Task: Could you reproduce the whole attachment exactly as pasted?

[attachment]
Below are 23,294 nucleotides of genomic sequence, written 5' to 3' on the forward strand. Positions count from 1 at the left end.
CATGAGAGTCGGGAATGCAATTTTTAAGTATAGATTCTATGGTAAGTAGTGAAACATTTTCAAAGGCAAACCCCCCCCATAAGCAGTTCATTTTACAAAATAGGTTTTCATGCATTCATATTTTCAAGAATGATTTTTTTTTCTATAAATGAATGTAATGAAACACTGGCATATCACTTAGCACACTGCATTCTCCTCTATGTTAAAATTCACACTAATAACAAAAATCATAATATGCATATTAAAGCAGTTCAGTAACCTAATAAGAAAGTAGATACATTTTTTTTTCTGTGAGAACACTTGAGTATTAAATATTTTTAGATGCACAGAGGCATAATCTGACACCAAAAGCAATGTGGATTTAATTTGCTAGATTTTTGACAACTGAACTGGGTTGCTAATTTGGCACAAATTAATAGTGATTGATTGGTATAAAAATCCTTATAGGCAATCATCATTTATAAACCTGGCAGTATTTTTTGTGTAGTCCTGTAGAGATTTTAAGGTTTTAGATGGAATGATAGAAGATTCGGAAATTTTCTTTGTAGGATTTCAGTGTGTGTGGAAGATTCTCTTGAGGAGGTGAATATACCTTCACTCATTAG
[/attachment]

Below are 23,294 nucleotides of genomic sequence, written 5' to 3' on the forward strand. Positions count from 1 at the left end.
CATGAGAGTCGGGAATGCAATTTTTAAGTATAGATTCTATGGTAAGTAGTGAAACATTTTCAAAGGCAAACCCCCCCCATAAGCAGTTCATTTTACAAAATAGGTTTTCATGCATTCATATTTTCAAGAATGATTTTTTTTTCTATAAATGAATGTAATGAAACACTGGCATATCACTTAGCACACTGCATTCTCCTCTATGTTAAAATTCACACTAATAACAAAAATCATAATATGCATATTAAAGCAGTTCAGTAACCTAATAAGAAAGTAGATACATTTTTTTTTCTGTGAGAACACTTGAGTATTAAATATTTTTAGATGCACAGAGGCATAATCTGACACCAAAAGCAATGTGGATTTAATTTGCTAGATTTTTGACAACTGAACTGGGTTGCTAATTTGGCACAAATTAATAGTGATTGATTGGTATAAAAATCCTTATAGGCAATCATCATTTATAAACCTGGCAGTATTTTTTGTGTAGTCCTGTAGAGATTTTAAGGTTTTAGATGGAATGATAGAAGATTCGGAAATTTTCTTTGTAGGATTTCAGTGTGTGTGGAAGATTCTCTTGAGGAGGTGAATATACCTTCACTCATTAG